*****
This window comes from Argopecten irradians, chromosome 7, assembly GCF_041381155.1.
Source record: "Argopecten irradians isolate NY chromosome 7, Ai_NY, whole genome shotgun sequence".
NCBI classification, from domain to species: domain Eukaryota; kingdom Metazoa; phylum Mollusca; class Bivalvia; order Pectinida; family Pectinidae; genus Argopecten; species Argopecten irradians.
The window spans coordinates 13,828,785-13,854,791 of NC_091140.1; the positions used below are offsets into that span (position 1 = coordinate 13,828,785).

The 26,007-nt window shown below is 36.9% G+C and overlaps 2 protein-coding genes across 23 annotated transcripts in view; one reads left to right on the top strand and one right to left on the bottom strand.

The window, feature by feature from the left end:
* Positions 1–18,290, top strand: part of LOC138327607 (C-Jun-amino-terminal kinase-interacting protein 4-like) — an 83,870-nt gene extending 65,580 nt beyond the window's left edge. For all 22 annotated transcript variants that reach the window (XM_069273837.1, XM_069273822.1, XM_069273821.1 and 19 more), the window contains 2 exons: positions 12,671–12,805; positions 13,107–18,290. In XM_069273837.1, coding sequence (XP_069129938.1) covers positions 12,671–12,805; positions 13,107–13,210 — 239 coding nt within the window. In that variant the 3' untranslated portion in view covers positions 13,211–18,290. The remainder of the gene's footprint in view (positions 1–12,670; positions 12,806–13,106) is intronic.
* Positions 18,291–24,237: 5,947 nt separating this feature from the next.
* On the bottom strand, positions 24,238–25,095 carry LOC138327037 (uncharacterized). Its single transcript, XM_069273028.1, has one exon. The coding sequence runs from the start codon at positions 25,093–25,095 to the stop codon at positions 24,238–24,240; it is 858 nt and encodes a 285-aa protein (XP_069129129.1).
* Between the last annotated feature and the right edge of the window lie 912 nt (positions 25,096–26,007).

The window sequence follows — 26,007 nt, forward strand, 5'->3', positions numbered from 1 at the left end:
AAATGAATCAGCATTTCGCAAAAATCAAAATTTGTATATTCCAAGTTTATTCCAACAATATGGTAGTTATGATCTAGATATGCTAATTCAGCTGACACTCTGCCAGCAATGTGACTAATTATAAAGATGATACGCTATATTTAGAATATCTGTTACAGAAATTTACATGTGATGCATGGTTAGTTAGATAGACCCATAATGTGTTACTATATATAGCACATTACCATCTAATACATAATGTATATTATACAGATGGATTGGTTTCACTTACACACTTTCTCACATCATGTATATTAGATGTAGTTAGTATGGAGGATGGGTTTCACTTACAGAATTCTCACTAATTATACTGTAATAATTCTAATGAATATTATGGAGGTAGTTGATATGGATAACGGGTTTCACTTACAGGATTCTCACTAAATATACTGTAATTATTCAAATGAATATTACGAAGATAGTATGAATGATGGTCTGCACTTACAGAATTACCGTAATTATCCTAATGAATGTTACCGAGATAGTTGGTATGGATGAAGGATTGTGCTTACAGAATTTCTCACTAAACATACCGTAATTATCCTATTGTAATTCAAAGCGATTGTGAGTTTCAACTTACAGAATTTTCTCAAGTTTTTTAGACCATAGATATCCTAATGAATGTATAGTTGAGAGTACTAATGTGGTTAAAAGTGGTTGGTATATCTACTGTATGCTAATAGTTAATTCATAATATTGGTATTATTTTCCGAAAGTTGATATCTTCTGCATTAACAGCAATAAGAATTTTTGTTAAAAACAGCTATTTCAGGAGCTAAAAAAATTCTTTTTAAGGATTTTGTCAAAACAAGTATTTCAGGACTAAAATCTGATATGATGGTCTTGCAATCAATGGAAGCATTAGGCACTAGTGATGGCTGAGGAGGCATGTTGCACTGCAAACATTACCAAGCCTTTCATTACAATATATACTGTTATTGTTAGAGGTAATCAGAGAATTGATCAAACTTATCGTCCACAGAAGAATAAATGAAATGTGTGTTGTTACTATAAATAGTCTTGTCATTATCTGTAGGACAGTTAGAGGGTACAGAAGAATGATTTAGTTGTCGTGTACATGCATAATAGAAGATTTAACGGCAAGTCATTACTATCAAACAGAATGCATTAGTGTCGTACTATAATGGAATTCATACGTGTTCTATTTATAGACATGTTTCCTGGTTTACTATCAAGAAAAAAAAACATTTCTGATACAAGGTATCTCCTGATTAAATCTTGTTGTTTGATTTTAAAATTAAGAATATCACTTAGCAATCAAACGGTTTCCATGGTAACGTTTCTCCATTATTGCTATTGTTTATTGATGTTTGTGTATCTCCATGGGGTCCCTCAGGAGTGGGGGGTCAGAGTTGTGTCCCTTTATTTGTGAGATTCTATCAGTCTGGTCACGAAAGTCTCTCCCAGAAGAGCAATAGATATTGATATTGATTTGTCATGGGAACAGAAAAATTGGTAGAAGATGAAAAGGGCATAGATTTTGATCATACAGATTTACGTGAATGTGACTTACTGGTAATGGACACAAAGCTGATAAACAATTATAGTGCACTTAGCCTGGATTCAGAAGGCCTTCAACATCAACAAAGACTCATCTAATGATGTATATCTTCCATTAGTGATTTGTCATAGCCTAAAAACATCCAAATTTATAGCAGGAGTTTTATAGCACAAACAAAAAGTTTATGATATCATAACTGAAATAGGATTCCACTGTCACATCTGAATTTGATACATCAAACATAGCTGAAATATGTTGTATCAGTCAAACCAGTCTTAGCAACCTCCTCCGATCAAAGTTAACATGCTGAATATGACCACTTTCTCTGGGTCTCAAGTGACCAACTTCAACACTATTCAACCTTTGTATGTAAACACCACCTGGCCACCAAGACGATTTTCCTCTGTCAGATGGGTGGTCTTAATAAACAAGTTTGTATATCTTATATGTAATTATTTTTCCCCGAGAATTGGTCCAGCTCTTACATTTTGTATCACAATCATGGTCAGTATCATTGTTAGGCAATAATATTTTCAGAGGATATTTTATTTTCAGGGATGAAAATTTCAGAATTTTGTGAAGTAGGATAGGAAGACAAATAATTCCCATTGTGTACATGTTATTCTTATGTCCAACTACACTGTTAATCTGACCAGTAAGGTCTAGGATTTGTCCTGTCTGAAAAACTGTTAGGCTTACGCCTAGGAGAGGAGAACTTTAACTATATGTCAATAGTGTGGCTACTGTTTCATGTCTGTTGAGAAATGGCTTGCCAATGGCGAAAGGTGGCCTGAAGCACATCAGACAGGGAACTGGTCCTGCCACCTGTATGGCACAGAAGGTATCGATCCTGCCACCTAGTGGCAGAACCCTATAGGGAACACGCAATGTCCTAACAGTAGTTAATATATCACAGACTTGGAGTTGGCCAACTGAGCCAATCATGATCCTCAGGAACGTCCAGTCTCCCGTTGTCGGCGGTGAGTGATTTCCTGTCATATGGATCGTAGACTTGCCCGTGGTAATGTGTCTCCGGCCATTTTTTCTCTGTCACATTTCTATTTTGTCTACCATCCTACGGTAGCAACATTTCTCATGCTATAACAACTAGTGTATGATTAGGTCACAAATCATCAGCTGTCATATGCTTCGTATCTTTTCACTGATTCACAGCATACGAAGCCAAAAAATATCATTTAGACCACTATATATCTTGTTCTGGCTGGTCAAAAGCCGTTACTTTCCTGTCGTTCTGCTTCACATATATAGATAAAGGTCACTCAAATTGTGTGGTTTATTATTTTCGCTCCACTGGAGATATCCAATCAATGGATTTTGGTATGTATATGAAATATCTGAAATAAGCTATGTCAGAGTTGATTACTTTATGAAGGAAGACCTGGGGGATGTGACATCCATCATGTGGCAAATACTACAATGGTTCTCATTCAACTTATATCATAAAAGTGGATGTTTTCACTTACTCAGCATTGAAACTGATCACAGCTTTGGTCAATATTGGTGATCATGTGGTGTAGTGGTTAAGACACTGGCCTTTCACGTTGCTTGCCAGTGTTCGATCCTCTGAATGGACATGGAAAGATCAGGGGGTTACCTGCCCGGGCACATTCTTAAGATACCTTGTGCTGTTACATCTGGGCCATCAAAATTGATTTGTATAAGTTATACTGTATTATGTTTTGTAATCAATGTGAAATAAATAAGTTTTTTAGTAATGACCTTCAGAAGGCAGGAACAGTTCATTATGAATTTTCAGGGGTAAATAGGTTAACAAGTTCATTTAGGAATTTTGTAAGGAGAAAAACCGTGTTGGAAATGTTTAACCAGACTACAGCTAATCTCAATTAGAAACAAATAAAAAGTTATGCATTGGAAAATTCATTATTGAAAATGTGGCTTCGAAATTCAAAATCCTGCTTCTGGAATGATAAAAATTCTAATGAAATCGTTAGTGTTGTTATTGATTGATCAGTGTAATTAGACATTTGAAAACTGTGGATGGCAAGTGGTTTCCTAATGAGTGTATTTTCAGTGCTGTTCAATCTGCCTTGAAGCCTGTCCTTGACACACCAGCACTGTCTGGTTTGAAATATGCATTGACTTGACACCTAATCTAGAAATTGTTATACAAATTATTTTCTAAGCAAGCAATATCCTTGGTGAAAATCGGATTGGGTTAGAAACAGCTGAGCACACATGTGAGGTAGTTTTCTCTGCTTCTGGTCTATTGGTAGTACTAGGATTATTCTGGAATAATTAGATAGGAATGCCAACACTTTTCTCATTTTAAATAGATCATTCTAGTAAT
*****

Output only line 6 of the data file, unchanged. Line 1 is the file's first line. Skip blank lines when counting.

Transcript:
The window, feature by feature from the left end: